Tuesday, February 21, 2012

Album Review: "City Lights" by Old Bricks

City Lights by Old Bricks was released on Grip Tapes
on December 20, 2011
Old Bricks are a band that are truly hard to pigeon-hole, their ethereal sounds allow them to soar above the expectations of most and create an expansive soundscape that has a sense of depth to it.  However, while this music feels so grandiose the hushed reverberated vocals from Stuart Edwards give us a bit of a detached feeling from it all, allowing the listener to float around comfortably in the sheer vastness of the music and become enraptured by the sweet tones.  City Lights is the second full length from Old Bricks and has a much more developed sense of direction than Farmers, it's a dissonant record that contains sincerity in volumes which allows you to really sink inside of the sounds that are emanated.

The tracks on City Lights bleed together wonderfully, it's a fantastically composed album that may suffer slightly from this cohesion.  It seems a bit hard to listen to one of the tracks out of context from the others because of how wonderfully they work with one another, but it's safe to assume that one could listen to any given track on City Lights and grasp a pretty solid snapshot of Old Bricks.  There's a bit of disconnected yet shakily sincere elements found in Edwards' vocals that gently glide you through the driving rhythms, complimenting one another perfectly.  Watching Old Bricks perform these tracks live gives a bit more life and vivacity to them, and don't misconstrue that as meaning that City Lights is flat production wise, because it's a wonderful sounding album.  However, having experienced Old Bricks live before a recording it's much easier to be wishful of these tracks' live performance.  That's one of the joys of Old Bricks, not only is the sincerity found in the writing, but when the band is performing these tracks you can almost see the emotion bleeding out of them and pouring into their performance.

The album feels like a distinct Side A and Side B could lend to a much more beneficial listening, as "Untitled I"feels like a nice bridge to gap two standout tracks "Shepard" and "Hill" together.  City Lights is available on LP though, so wink-wink-nudge-nudge maybe you should give that a try.  Track pacing, as previously stated, doesn't suffer too much from this but it would be interesting to see the album truncated into two separate experiences as this album certainly lends itself to such.  All in all Old Bricks has created another harrowing and expansive piece of work that can send its listeners into a trance-like state.  Old Bricks tows the line between cutting into the core of you and straying away from your emotions so finely, the passion pours out of their music in abundance but their sound doesn't really allow you to become enamored in this feeling but rather to embrace it and enjoy it for what it is.  City Lights is an album that you can let flow through you, it crawls around and toys with your emotions but doesn't pick them up and toss them around.  The beauty of Old Bricks lies in their subtlety, you can sit by and take it all in without even knowing or noticing that this band has got you standing at attention and waiting oh so anxiously for that next crescendo or dulcet tone.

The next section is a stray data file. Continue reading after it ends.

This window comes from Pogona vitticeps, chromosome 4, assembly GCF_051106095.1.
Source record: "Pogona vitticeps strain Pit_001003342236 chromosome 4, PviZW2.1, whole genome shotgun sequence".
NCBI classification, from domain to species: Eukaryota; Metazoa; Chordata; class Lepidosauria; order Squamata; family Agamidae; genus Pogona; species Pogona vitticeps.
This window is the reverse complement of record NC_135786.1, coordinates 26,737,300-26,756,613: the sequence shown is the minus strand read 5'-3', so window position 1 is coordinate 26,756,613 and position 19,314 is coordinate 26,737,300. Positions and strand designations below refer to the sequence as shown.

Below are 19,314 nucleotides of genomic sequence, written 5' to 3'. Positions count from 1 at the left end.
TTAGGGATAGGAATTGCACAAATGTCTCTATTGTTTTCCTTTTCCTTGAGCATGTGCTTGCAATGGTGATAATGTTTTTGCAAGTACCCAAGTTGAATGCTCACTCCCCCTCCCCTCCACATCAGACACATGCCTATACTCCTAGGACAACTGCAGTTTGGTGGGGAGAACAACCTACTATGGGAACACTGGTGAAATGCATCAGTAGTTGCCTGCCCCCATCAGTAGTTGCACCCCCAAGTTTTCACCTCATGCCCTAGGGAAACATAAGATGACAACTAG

Old Bricks will also be subject to our next You Should Know Session in early March.  Keep your eyes peeled for more news on a date for this exciting session!  Old Bricks is a band I've had my eye on in the Triangle for quite some time, so I hope you're all as stoked on this session as I am.

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